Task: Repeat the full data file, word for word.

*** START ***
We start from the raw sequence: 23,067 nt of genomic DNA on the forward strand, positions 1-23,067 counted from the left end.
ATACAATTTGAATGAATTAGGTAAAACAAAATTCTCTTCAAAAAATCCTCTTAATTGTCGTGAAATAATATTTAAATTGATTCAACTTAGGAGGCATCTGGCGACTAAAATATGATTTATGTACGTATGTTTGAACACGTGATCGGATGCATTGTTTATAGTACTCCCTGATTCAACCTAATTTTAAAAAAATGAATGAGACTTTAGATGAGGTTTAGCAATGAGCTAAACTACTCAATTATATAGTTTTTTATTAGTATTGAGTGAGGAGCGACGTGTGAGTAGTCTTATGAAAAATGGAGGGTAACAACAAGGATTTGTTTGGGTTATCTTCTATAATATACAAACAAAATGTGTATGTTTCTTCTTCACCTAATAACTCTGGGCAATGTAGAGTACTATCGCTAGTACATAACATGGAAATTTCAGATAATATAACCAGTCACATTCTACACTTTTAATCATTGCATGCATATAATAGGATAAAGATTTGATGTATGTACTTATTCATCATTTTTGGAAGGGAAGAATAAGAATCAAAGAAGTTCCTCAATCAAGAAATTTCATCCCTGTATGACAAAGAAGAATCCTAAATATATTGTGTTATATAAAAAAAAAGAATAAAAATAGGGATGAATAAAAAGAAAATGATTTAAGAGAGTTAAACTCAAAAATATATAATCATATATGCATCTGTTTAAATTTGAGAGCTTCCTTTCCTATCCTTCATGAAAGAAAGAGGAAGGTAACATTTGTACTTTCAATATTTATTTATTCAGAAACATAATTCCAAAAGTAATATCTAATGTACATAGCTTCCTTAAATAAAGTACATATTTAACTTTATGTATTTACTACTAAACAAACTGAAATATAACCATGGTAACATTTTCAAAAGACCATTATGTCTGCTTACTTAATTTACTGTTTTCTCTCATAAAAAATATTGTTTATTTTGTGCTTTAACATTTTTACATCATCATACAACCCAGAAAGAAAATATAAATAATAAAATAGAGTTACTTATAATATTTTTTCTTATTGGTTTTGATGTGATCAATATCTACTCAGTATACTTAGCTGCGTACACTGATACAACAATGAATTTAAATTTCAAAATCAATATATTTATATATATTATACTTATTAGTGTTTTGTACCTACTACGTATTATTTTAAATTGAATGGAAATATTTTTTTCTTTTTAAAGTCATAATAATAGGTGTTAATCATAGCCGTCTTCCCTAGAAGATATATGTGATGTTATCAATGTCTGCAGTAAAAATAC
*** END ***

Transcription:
We start from the raw sequence: 23,067 nt of genomic DNA on the forward strand, positions 1-23,067 counted from the left end.
ATACAATTTGAATGAATTAGGTAAAACAAAATTCTCTTCAAAAAATCCTCTTAATTGTCGTGAAATAATATTTAAATTGATTCAACTTAGGAGGCATCTGGCGACTAAAATATGATTTATGTACGTATGTTTGAACACGTGATCGGATGCATTGTTTATAGTACTCCCTGATTCAACCTAATTTTAAAAAAATGAATGAGACTTTAGATGAGGTTTAGCAATGAGCTAAACTACTCAATTATATAGTTTTTTATTAGTATTGAGTGAGGAGCGACGTGTGAGTAGTCTTATGAAAAATGGAGGGTAACAACAAGGATTTGTTTGGGTTATCTTCTATAATATACAAACAAAATGTGTATGTTTCTTCTTCACCTAATAACTCTGGGCAATGTAGAGTACTATCGCTAGTACATAACATGGAAATTTCAGATAATATAACCAGTCACATTCTACACTTTTAATCATTGCATGCATATAATAGGATAAAGATTTGATGTATGTACTTATTCATCATTTTTGGAAGGGAAGAATAAGAATCAAAGAAGTTCCTCAATCAAGAAATTTCATCCCTGTATGACAAAGAAGAATCCTAAATATATTGTGTTATATAAAAAAAAAGAATAAAAATAGGGATGAATAAAAAGAAAATGATTTAAGAGAGTTAAACTCAAAAATATATAATCATATATGCATCTGTTTAAATTTGAGAGCTTCCTTTCCTATCCTTCATGAAAGAAAGAGGAAGGTAACATTTGTACTTTCAATATTTATTTATTCAGAAACATAATTCCAAAAGTAATATCTAATGTACATAGCTTCCTTAAATAAAGTACATATTTAACTTTATGTATTTACTACTAAACAAACTGAAATATAACCATGGTAACATTTTCAAAAGACCATTATGTCTGCTTACTTAATTTACTGTTTTCTCTCATAAAAAATATTGTTTATTTTGTGCTTTAACATTTTTACATCATCATACAACCCAGAAAGAAAATATAAATAATAAAATAGAGTTACTTATAATATTTTTTCTTATTGGTTTTGATGTGATCAATATCTACTCAGTATACTTAGCTGCGTACACTGATACAACAATGAATTTAAATTTCAAAATCAATATATTTATATATATTATACTTATTAGTGTTTTGTACCTACTACGTATTATTTTAAATTGAATGGAAATATTTTTTTCTTTTTAAAGTCATAATAATAGGTGTTAATCATAGCCGTCTTCCCTAGAAGATATATGTGATGTTATCAATGTCTGCAGTAAAAATAC